3.5 Human factors in risk assessment
Risk assessment is often far from an exact science and it is important to be aware of some of the behavioural factors that can be at play. Here are a few examples:
- When assessing risks that are highly uncertain or have not happened before there is often little or no known empirical data on which to base assessment. In these cases there can be a reliance on expert judgement.
- Judgement, of course, can be subject to bias. For example, recent events may skew our perception of the probability of a risk; moreover, things that have happened to people personally (or to people they know) may be perceived as more likely to happen than they really are.
- Perceptions and attitudes to risk may also skew our perception and assessment.
Best practice is to involve multiple people and to document the basis of estimate and the key assumptions that have gone into arriving at this estimate. In this way the key assumptions can be understood and, where necessary, tested.
Take a look at the video below, which looks at dealing with undefined risk.
Download this video clip.Video player: Video 4 Dealing with undefined risk
Transcript: Video 4 Dealing with undefined risk
End transcript: Video 4 Dealing with undefined risk
Risks evolve day to day, year to year. And they often evolve without expectation. So I've certainly experienced in the past, working in other industries that are heavily regulated, that all of a sudden, what you thought your risk was one day changes, because the government maybe have put out a statement, or it's an election year, and people's priorities change. So there needs to be a regular review of risks to ensure they're still relevant and to ensure action and treatment plans are still going to get us to where we expect to.
It might be that our risk appetite changes in the future or what we're planning to do was unachievable. At that point, we need to stop and re-baseline where we are and where we're trying to get to.
All you can do is make the most logical assumptions and think of a number of scenarios. So we tend to use scenario analysis and assumptions analysis. So we think of, well, if this happens, what would that result in? If this happens, what might that result in? So they're difficult risks to quantify. They're definitely difficult risks to quantify.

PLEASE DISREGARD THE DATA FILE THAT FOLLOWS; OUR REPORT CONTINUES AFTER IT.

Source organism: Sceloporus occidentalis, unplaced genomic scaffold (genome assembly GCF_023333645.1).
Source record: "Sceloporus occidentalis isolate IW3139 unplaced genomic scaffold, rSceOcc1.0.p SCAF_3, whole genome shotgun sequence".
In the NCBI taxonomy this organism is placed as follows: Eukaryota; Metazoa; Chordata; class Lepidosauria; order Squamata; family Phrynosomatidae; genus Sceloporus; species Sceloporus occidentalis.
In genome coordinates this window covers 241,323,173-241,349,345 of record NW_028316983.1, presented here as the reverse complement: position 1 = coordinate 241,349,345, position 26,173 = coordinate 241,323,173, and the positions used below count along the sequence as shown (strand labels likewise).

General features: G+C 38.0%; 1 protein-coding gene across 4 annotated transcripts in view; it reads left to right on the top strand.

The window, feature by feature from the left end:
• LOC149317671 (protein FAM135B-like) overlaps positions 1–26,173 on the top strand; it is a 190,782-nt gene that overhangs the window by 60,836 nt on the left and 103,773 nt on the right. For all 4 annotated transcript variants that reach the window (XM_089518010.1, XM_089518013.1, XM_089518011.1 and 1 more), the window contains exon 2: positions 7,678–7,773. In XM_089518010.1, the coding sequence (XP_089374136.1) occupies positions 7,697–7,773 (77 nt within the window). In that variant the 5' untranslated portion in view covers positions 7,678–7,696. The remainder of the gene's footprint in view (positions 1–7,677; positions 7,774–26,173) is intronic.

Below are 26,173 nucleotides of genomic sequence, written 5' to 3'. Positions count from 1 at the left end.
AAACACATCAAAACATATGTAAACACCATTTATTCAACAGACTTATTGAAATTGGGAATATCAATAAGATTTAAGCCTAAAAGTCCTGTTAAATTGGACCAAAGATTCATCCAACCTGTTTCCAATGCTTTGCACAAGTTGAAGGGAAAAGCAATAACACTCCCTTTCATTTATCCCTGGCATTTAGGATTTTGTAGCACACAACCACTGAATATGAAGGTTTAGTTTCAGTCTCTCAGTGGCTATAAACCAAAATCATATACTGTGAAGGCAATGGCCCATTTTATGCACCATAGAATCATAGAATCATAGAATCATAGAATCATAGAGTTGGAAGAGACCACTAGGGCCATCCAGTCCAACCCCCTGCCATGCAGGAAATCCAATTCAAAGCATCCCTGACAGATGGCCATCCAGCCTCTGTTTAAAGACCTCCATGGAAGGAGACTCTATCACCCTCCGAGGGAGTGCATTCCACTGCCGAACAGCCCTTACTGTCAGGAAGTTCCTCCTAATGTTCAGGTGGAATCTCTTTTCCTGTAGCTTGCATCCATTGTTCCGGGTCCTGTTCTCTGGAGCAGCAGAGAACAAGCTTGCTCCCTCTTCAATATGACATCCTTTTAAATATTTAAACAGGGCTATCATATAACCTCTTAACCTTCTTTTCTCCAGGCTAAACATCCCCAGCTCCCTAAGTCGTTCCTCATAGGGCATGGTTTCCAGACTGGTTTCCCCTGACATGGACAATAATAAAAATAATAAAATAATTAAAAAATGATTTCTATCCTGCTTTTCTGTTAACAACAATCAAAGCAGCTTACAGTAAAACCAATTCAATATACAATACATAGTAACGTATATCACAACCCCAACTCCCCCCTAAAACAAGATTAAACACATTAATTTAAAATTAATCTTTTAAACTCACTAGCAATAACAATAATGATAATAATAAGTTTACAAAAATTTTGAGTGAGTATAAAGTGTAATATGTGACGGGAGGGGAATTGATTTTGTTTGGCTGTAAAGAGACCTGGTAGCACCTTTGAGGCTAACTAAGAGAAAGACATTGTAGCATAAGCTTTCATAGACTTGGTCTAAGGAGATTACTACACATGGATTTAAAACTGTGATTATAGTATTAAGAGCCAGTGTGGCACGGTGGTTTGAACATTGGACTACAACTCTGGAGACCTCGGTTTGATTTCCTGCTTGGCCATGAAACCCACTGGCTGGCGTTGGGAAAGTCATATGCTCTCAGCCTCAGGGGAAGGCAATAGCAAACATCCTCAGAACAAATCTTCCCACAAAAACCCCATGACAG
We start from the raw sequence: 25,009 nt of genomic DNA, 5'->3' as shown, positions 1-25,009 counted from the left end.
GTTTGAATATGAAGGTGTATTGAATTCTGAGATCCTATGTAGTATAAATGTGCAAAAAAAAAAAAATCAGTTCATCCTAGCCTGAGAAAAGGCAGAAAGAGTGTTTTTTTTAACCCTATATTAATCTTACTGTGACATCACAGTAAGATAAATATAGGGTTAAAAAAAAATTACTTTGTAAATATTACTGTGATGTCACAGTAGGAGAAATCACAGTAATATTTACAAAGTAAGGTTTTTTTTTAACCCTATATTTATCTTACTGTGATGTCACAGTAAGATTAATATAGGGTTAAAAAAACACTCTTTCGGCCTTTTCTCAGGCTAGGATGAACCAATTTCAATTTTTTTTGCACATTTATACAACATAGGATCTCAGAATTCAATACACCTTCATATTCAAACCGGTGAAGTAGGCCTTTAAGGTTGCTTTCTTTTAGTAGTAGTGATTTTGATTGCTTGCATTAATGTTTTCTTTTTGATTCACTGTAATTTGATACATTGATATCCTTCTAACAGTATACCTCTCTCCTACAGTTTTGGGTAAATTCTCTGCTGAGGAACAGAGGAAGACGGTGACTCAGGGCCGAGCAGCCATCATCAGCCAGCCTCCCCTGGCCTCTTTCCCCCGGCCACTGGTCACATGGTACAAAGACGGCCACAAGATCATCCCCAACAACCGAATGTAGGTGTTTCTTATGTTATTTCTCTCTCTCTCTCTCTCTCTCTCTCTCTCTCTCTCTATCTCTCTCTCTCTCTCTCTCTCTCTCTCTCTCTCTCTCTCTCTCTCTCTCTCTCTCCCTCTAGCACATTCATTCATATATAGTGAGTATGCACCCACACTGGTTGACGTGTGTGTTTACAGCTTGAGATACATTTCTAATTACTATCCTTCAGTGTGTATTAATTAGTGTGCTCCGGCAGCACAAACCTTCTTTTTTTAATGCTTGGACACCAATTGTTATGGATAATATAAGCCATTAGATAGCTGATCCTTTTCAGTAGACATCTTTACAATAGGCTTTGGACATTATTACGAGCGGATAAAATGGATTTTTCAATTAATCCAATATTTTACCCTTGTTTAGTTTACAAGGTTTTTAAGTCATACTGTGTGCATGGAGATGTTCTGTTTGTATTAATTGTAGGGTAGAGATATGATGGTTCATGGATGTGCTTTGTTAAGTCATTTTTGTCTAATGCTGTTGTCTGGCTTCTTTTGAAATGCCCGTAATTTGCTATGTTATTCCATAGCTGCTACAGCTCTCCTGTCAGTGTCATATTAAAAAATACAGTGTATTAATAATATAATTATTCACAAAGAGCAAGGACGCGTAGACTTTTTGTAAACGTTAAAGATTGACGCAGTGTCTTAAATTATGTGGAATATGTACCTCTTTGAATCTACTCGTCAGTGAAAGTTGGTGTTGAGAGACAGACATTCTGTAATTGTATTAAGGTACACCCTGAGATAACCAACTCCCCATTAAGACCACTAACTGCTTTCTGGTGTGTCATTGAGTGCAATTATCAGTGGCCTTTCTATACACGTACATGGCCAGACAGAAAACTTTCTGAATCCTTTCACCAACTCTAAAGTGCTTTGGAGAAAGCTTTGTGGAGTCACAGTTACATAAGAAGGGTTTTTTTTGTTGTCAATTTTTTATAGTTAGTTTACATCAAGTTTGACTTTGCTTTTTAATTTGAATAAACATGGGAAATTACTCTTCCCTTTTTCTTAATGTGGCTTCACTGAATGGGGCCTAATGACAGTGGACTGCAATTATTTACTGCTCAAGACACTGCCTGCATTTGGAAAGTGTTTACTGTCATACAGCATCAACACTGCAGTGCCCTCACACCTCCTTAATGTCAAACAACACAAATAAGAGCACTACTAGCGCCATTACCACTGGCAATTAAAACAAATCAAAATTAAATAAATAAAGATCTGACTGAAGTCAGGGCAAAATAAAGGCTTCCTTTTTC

But it's just about trying to think of, well, what would be the impacts in these different situations, in these different outcomes. How might they impact us? And then you can start to think about, well, which ones of those- again, tolerance appetite- do we want to put some preparatory measures in place so that if that happens, we can switch easily, and we've done the preparation. And that's all you can do, because ultimately, it's out of your control. But that's how you need to handle it.
I think some risks are quite hard to quantify, quite hard to describe. And I think some of the potential outcomes of those risks are equally hard to quantify. So I think with that type of risk, it's important to engage with as many stakeholders as possible, both inside an organisation and, indeed, outside an organisation. But ultimately, I think it's about having a healthy understanding that, because you can't call out all of the consequences of a given risk, it's about being prepared, then, to respond to these as and when they happen. And by that, I mean by having effective incident management and ultimately crisis management frameworks in place.
So some risks, by their very nature, are difficult to define. Sometimes they move. They change shape, for want of a better term. And particularly, business risks generally happens with things that are more nebulous or cloud-shaped in their form. But one example might be the fact that your business might be involved in government procurement, and your projects might be put back on a regular basis, or an irregular basis, or may be cancelled entirely.
This is something that's very difficult to actually have- work to a degree of uncertainty, to forecast forward, and everything else. So there's a few things, really, one of which is these sort of risks just need more effort. They need more regular review to make sure that something significant hasn't changed within them, either the risk itself, or the market, or whatever the risks- whatever sits around the risk, should I say. So that's one aspect. The other aspect is to start trying to look at it in a slightly different way, optioneering of sorts.
So for example, if you have a client who's always a very long lead times before things happen, and may not happen, or book forward, or whether, you might think about, actually, well, what else can I put into- how can I add certainty to this position in the market? And that might be going for a slightly different market. That might be smaller amounts of work, but with a quicker turnaround time than putting all this upfront investment and having that such a degree of uncertainty at the end.
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